Do you have any advice—given or received—that you find useful in terms of coping with life’s ups and downs?
I really try to focus on what I can control. There are so many forces at play that can feel overwhelming—economic, political, the news cycle, racial unrest. It’s essential to first filter out the noise and then decide where you can take action. It’s OK to make a difference in a small way, because small actions ladder up to major movements.

What gets you out of bed in the morning? 
The possibilities of a new day. I am a morning person and tend to sprint out of bed, unfortunately very early, so it will be interesting to see if that changes. I love the morning, as it’s the start of something new.

What are you passionate about? 
Anticipating a positive outcome. I love to dissect challenges and turn them into solutions. I love to apply creative energy to a situation and make something exciting happen. I love to transform complex ideas into simple, powerful stories.

What makes you feel most alive?
I thrive on competition—whether it’s competing against myself in a physical battle or in achieving a business goal, I do love having an outcome to strive for. I can be very deadline-driven and goal-oriented and, of course, I also love a little friendly competition.

Who is your hero and why? 
We have no shortage of heroes right now. Doctors, nurses, teachers. So many essential workers. So many acts of kindness. I’m inspired every day.

Is there something you believe few people know about you that they may find surprising?
It might surprise some people to know that I am a bit of an introvert. By that, I mean I typically get my energy from introspection and solitude. I’ve led a team of 1,400 people and presented to large crowds on multiple occasions. This demands a commanding presence and attitude, which are skills I’ve had to develop and nurture. I’ve gotten comfortable at it, but it also means I need a period of quiet reflection to refuel. 

Among your many accomplishments, what are you most proud of? Personal, professional, or otherwise?
No doubt, my two daughters. I know I didn’t always provide the quantity of time in their early childhood, but as they grow into adulthood, I see so much evidence that I’ve had a hand in shaping independent, strong, and responsible young women who are prepared for the future.

What pursuits do you enjoy in your spare time?
I love winter sports, downhill and cross-country skiing and skating. These are activities I did at Bowdoin and continue to enjoy now.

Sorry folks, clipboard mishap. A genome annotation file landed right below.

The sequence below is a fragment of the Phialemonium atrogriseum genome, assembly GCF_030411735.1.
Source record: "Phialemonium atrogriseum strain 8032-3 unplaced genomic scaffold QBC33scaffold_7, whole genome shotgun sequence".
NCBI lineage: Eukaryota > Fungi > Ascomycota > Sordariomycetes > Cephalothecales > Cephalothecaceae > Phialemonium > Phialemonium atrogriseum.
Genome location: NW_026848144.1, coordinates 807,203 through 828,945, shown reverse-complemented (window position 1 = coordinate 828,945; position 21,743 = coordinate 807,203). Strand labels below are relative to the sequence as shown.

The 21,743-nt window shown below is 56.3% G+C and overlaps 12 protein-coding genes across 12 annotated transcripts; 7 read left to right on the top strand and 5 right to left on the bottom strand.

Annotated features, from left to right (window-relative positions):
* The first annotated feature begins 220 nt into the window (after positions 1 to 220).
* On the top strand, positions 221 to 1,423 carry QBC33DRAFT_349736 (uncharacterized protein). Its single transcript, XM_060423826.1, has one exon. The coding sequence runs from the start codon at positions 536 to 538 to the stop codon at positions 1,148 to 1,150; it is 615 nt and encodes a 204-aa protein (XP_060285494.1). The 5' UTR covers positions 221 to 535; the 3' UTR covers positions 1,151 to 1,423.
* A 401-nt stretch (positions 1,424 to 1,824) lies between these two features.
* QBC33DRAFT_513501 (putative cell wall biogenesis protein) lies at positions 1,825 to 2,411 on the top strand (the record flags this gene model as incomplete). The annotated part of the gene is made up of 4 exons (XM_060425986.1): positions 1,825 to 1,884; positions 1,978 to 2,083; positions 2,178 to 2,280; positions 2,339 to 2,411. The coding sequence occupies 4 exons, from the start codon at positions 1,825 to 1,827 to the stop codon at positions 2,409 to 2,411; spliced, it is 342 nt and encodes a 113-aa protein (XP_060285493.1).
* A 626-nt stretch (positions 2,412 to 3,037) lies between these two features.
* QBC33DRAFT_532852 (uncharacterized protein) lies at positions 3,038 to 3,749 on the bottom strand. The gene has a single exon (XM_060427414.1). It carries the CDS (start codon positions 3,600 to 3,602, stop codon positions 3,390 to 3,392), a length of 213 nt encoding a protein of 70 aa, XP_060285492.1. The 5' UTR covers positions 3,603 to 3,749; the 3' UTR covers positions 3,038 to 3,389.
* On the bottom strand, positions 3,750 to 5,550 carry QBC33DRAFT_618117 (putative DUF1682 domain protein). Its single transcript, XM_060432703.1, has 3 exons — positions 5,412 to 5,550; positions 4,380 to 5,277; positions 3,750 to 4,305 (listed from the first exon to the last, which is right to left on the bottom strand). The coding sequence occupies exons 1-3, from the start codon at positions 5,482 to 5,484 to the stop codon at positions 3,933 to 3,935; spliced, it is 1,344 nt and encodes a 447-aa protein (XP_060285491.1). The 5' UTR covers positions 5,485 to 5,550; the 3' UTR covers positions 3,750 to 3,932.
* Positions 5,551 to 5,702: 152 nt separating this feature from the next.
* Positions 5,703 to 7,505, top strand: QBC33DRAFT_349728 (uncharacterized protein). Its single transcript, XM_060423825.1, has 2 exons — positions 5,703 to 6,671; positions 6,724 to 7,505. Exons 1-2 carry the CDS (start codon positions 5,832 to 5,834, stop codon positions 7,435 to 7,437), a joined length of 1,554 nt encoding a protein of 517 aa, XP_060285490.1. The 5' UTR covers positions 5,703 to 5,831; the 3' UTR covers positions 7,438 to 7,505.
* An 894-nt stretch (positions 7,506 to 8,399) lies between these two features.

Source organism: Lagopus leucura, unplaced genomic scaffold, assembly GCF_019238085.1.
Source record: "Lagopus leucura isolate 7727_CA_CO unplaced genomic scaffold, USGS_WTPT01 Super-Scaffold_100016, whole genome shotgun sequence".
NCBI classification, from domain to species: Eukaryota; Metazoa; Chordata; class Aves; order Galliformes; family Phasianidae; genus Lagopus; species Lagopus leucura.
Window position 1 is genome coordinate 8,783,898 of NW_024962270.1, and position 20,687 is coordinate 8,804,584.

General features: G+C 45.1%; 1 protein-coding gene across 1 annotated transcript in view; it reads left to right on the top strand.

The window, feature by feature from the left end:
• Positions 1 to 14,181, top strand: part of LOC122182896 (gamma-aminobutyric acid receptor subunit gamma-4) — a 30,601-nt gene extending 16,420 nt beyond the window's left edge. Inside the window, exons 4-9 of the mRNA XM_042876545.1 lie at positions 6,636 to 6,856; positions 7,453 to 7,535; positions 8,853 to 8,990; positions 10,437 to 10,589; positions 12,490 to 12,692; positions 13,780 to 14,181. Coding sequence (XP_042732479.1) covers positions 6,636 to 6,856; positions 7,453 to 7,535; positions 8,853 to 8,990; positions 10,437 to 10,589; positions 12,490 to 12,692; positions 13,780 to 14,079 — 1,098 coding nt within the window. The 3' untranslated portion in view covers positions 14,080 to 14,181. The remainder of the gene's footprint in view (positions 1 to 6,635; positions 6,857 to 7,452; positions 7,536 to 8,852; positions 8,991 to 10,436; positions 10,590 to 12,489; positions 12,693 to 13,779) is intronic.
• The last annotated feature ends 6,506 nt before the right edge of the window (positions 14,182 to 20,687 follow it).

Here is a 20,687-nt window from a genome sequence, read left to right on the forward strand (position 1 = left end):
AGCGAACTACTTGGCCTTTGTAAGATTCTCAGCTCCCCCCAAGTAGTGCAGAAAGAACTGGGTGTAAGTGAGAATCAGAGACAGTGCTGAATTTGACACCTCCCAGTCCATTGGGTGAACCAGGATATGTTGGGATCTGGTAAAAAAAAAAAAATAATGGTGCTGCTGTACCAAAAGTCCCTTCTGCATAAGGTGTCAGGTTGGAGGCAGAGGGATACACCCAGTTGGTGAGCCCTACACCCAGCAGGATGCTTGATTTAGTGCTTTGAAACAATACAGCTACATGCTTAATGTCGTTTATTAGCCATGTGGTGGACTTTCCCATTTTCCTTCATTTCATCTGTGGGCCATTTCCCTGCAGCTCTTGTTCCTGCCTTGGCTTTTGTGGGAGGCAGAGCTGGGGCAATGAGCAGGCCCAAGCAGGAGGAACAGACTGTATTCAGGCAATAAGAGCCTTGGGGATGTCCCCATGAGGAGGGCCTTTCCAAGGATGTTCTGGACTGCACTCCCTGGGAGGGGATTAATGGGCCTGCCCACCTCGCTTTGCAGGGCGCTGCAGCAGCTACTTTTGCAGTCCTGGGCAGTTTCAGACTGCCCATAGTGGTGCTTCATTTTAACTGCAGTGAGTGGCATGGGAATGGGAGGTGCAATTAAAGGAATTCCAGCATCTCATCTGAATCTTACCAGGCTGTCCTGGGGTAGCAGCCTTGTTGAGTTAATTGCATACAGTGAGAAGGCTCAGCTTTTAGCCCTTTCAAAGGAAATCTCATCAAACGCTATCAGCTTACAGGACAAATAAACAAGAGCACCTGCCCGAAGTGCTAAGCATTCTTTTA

Do you have a favorite, and if so, what makes it special?
Skiing. Not only is it exhilarating and challenging, but it is also one of the few sports you can enjoy as a family and as you go through life (i.e., get old). We spend a lot of time in the Mad River Valley [in Vermont] and have really enjoyed becoming part of the community and close to the slopes.

In what ways did Bowdoin remain with you after you left Brunswick?
I have kept in close contact with so many classmates and have made meaningful friendships for life. I was an economics major, but the art history and drawing classes I took in my senior year fueled my passion for the arts.

What are some favorite Bowdoin memories?
The cold winter nights, trudging through the snow, whether downtown to skate or to watch a hockey game. And I would be remiss if I didn’t mention a few (late-night) visits to Miss B’s.


Meredith Maren Verdone ’85 recently retired as senior vice president for enterprise, consumer, and global wave internet marketing (GWIM) at Bank of America, where she led the brand, advertising, research, and sponsorships teams. She previously led the wealth and investment management marketing team there. Prior to her roles at Bank of America, she held leadership positions at FleetBoston and Boston-based advertising agency Hill Holliday. She has served as a senior faculty member at the Consumer Bankers Association’s Graduate School of Retail Bank Management, currently serves on the Ad Council board, is a member of the Association of National Advertisers (ANA) board of directors, and is an executive sponsor of the LEAD for Women Boston chapter, providing leadership opportunities for women.


Bowdoin Magazine, Spring/Summer 2021

 

This story first appeared in the Winter 2022 issue of Bowdoin Magazine. Manage your subscription and see other stories from the magazine on the Bowdoin Magazine website.